Think back to your high school days, and the buzz among the artsy performer types at your school as the selection for the year's musical was announced. Chances are, if you were in school more than a decade ago, you heard classic titles such as "Fiddler on the Roof," "South Pacific," "Hello, Dolly," "Guys and Dolls," or that quintessential musical of musicals "The Music Man." Every year, the Educational Theatre Association releases its "unscientific" survey of what musicals high schools across the US are producing. This year, about 830 schools responded to the survey, according to the EDTA's website. Usually there are no big surprises from year to year:until this year.Here's the survey URL if you're interested: http://www.edta.org/publications/annual_survey.aspxNo "Oklahoma." For the first time in who knows how long, the Rodgers and Hammerstein classic (which many agree is definitive in marking the beginning of the American musical genre) did not make the top 10 list! "Anything Goes" is also:gone. Two standards of high school musical theatre ousted by:ugh:Disney shows. "Beauty and the Beast" ranked #1 on the high school survey; "High School Musical" was #8. The thought of hundreds, thousands more students across the US brainwashed by the insipid stereotypes in "HSM" makes me shudder...but I digress.Choosing material for high school musicals is challenging you have to find the balance between commercially successful and community-appropriate; balance the need to challenge students' artistic growth with the need to give them material they can perform successfully; and find a show with more than 2-3 major roles (yeah, good luck with that). But I loved seeing high schools take on some more modern choices over the past decade or so "Little Shop of Horrors," "Footlose," "Titanic," "Les Miserables," "Aida," "Hairspray," and yes, even "Urinetown." By now, even some of these titles are dated.Granted, the oldies aren't always goodies many of them have outdated social views about gender and race that pose their own eyebrow-raising problems; some of them have music that is written impossibly difficult for anyone but the most seasoned high school performers. But when faced with the Disneyfication of musical theatre both in high schools and on Broadway I can't help but long for the good old days of just a decade or so ago when musical choices were more:gutsy. I am not advocating that we confine our choices to the classics. Many new works have artistic merit and feature younger protagonists, making them excellent choices for high schools. But one has to ask the question: if high schools aren't performing the "classics," and opt instead for the cute and commercially successful, when and where will our students be exposed to some of the greatest works of American musical theatre?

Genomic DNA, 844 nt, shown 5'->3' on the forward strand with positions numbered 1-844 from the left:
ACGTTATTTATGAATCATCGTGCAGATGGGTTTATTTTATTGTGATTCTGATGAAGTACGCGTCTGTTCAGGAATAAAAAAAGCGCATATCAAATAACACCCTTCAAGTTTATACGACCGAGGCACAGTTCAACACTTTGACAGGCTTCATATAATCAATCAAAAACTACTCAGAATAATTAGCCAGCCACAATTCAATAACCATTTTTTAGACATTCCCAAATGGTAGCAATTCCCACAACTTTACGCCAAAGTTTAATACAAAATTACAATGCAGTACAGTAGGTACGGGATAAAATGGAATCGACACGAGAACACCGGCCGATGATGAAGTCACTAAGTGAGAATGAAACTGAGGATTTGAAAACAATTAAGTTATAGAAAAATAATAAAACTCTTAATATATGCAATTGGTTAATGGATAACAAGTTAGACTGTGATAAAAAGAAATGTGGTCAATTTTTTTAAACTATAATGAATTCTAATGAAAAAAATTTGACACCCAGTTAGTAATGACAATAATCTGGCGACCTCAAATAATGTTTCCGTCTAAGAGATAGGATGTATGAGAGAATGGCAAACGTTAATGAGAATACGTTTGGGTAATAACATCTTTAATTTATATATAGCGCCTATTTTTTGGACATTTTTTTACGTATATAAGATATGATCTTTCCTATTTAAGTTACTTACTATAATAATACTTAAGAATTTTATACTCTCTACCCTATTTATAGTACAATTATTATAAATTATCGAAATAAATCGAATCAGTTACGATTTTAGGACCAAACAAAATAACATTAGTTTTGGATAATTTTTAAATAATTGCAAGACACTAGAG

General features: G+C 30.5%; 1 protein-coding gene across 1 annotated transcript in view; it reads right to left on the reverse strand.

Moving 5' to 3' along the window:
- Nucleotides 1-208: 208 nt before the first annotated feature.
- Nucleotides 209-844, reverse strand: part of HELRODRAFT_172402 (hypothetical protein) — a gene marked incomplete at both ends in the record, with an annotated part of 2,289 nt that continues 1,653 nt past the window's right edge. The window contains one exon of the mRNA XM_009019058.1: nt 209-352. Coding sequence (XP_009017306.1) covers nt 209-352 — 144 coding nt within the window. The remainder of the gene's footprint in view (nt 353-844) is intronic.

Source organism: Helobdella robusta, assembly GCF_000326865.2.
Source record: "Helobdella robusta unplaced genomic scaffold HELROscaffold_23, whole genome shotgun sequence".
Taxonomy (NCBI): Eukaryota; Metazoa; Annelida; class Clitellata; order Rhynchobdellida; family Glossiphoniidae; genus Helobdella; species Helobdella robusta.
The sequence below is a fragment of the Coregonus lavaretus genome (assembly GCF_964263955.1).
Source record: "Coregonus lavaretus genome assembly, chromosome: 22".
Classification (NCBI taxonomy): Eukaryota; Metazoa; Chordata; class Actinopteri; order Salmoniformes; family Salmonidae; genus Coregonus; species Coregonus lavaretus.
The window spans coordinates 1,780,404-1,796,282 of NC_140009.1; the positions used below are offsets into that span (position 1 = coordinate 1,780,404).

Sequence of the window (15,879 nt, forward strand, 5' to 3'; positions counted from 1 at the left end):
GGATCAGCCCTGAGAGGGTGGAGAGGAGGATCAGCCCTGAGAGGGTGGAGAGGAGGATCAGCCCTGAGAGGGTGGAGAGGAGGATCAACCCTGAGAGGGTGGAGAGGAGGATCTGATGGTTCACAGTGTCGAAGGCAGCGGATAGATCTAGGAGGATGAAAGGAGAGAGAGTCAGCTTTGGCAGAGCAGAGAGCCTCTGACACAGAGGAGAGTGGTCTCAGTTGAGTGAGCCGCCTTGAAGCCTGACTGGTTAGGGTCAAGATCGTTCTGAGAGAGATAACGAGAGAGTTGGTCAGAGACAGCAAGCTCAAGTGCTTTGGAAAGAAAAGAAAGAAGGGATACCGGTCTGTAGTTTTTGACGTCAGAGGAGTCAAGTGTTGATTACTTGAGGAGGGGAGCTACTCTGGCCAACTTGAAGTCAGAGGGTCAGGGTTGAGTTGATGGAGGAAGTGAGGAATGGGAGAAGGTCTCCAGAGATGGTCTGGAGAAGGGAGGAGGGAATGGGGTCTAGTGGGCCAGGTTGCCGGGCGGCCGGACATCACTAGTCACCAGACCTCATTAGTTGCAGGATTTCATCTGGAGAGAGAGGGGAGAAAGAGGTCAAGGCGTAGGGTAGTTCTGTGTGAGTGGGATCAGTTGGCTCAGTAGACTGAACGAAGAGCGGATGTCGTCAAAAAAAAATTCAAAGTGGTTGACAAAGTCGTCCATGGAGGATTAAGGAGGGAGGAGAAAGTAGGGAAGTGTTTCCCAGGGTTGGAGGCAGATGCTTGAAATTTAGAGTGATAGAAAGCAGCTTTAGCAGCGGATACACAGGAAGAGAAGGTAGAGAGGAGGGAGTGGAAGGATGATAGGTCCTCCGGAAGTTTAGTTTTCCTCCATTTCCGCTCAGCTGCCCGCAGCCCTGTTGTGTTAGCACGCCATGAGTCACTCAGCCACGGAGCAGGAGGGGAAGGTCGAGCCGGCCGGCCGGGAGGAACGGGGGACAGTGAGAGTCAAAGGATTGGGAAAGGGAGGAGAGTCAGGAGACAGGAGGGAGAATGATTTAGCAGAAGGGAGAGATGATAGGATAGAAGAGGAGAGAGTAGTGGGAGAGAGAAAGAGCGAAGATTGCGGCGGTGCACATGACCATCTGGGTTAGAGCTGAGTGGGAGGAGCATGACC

I began this blog many many months ago with a noble goal to write at least every two weeks. Fell off that horse pretty quickly. My life last spring was one theatre production after another until May, so I admit -- I quit writing. And then I had an artistic crisis. Don't worry. I won't bore you with details.But now we've begun a new school year. I like the beginning of the school year. Everything is fresh and new (I secretly love just to look at new school supplies) and full of promise. So I am writing again. For the past week, I have written at least three different blogs in my head, but they haven't made their way through my fingers to the keyboard yet. Who knows how often or how long I can maintain the habit, but the important thing is that I am getting back into it. This summer, I had the opportunity to go to Broadway for the first time. Up till that time, I had been living a fallacy, proclaiming myself as a "broadway babe" (you know, from the song "Lullaby of Broadway"?) in my email address, even though I had never been to NYC. I can now strike that from my conscience. I learned a great lesson that I have already shared with my students in just the first week of class. There's a great little show on Broadway right now called [title of show]. Yes, that is how it's supposed to look. Even the NY Times got it wrong. Anyway, this is the little musical that could. Two guys, two gals, one keyboard player, three white walls and plenty of laughs make up this new favorite of mine. The show is about how the creators created the show, and asks several pointed questions about the art of creating. As part of the workshop I atteneded, we got to spend an hour or so with the two guys and the music director (who is a Shawnee Heights HS alum) just talking about writing and composing and acting and such. At one point, someone asked why there was no big finale to the show, why so low key at the end? The answer: that would have been a celebration of making it to Broadway as the definition of success. But for these characters, who were also the creators, success for them happened as soon as they made the decision to write the show."How do you define success?" asked Hunter and Jeff of the 100 teachers in the room. "How do your students define success? Is it making the lead role in the play? Or is it the moment that student wakes up and decides 'Today I am going to audition.' ?" I shared that with some girls who were disappointed they didn't make the volleyball team this week. Made them feel a little better, and hopefully will help them focus on their strengths instead of getting mired in their sense of failure.What if no one reads this blog? How do I define success? For today...I have made it just by sitting here and typing.